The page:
“Axalta is an industry leader with its own branded products and services,” said Ducks Unlimited CEO Dale Hall. “With regard to conservation, Axalta is a sustainable company that understands the wetland habitat crisis along the Gulf Coast and around the Great Lakes. Through their generous support, we can make great strides in our international campaign to Rescue Our Wetlands.”

Aerial view of Anahuac NWR’s Middleton Unit (project site) taken by Kristen Boyd of Axalta.

“People and wildlife benefit from projects that conserve wetlands and natural resources,” said Axalta Chairman and CEO Charlie Shaver. “Axalta is committed to using sustainable practices and manufacturing and to providing environmentally responsible products and application systems to our customers around the world. This includes expanding the availability of waterborne coatings, reducing the environmental footprint of our operations and helping our customers reduce theirs. With sustainability and conservation at the forefront of our business, we look forward to doing this important work with Ducks Unlimited.”

Axalta’s colorful coatings can be found on many products, including cars, commercial vehicles, ATVs, construction equipment, oil pipelines, buildings, furniture, household appliances, and playground equipment. The protective coatings help to sustain product life by deterring corrosion and adding years to vehicle and equipment life, thereby conserving resources. Sophisticated engineering produces coatings in sustainable ways and enables Axalta’s customers to save energy and reduce CO2 and VOC emissions.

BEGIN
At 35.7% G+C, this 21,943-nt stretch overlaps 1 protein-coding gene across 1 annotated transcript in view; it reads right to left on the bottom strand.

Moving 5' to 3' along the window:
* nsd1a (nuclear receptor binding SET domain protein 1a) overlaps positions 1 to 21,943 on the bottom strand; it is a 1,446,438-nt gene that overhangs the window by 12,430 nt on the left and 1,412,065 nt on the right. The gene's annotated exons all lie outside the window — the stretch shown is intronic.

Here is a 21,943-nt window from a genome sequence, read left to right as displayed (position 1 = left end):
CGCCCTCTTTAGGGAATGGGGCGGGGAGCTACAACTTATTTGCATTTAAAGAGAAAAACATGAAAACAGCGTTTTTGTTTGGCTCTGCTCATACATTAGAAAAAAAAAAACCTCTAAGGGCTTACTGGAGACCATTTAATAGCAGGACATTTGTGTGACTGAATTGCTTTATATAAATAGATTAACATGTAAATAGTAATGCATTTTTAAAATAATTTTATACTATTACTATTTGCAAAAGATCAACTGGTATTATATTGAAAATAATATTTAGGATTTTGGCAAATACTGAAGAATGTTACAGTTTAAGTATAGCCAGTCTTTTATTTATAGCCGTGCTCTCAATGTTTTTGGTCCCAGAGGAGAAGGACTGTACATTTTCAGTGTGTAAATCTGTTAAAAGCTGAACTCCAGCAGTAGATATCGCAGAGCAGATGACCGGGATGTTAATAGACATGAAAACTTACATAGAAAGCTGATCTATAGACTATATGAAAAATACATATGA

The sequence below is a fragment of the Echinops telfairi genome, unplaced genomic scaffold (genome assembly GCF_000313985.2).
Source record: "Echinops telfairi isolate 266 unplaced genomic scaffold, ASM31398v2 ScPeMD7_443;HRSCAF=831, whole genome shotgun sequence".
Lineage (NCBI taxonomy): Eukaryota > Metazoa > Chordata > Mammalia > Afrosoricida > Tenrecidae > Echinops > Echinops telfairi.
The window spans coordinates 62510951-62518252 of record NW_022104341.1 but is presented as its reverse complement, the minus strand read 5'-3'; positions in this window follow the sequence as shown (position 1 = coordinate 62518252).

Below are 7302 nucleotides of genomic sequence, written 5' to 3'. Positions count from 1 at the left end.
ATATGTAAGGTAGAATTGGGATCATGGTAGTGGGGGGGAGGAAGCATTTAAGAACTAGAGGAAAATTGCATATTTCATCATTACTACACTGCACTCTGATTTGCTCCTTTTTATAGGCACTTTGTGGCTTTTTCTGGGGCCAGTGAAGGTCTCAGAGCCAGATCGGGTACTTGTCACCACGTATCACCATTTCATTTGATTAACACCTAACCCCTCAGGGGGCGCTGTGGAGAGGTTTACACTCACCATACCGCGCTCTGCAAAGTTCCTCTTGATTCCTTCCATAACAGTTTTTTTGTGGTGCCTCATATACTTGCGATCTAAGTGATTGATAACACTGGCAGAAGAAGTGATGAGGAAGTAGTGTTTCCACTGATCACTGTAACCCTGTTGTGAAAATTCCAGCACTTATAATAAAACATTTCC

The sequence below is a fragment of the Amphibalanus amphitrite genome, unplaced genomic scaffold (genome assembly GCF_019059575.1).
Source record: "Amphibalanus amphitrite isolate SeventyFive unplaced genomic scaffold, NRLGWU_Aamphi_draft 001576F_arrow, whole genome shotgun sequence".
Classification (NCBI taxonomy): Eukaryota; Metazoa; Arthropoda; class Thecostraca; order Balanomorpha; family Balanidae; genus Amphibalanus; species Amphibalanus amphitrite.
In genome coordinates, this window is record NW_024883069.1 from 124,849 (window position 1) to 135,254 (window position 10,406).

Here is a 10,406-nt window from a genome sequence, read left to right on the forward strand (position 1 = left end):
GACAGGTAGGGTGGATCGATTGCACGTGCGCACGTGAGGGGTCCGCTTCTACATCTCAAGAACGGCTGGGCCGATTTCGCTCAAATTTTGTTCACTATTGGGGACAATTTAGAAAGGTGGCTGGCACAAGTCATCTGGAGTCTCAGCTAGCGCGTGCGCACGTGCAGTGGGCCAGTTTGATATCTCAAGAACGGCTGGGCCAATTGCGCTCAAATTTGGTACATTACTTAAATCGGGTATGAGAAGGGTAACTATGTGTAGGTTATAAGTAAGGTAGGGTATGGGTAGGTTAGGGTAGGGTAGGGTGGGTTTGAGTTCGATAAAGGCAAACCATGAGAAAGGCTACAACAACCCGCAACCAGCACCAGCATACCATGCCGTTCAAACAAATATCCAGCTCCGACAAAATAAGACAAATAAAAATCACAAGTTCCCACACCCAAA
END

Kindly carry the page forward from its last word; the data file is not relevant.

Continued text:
Coatings protect oil pipelines from corrosive underground environments. Building façades, lawn furniture, and playground equipment rely on coatings to protect them from harsh climates. Electric generators run more efficiently when coatings insulate them from high temperatures. All of these features reduce maintenance costs, product replacement, and raw material use, which enhances sustainability. Now Axalta is directly helping protect and sustain North America’s wetlands as well.

DU Chief Conservation Officer Paul Schmidt said the partnership with Axalta fits seamlessly with DU’s Rescue Our Wetlands campaign. “We will start with priority wetland projects under the umbrella of the Rescue Our Wetlands campaign, focusing specifically on the Gulf Coast and Great Lakes Initiatives,” he said. “Our biologists and engineers will deliver crucial restoration work in these important breeding, migration, and wintering areas, which are near some of Axalta’s major U.S. manufacturing facilities.”

Waterfowl wintering on the Gulf Coast will benefit from Axalta’s support. “We’re proud to support wetland restoration along the Texas Gulf Coast where many of our employees live and enjoy the outdoors,” Shaver said.

Through this partnership, DU will target threatened coastal prairie wetlands and marshes for restoration, enhancement, and maintenance. Among the projects slated for restoration work in 2016, Anahuac National Wildlife Refuge’s Middleton Unit is on the list. The meandering bayous of Anahuac National Wildlife Refuge cut through ancient flood plains, creating vast expanses of coastal marsh and prairie bordering Galveston Bay in southeast Texas. The marshes and prairies are host or home to an abundance of wildlife, from migratory birds, to alligators, to bobcats, and more.

The management focus of the 34,000-acre refuge (and its companion refuges, McFaddin and Texas Point) is to protect and manage the coastal marsh for migrating, wintering and breeding waterfowl, shorebirds and waterbirds, and to provide strategic and crucial nesting areas for the neotropical migratory songbirds migrating across the Gulf of Mexico.

“Helping sustain natural resources is critical to Ducks Unlimited, Axalta, and the people we touch,” said DU Chief Fundraising Officer Amy Batson. “We see this partnership growing and developing into a significant force for continental conservation.”


—Andi Cooper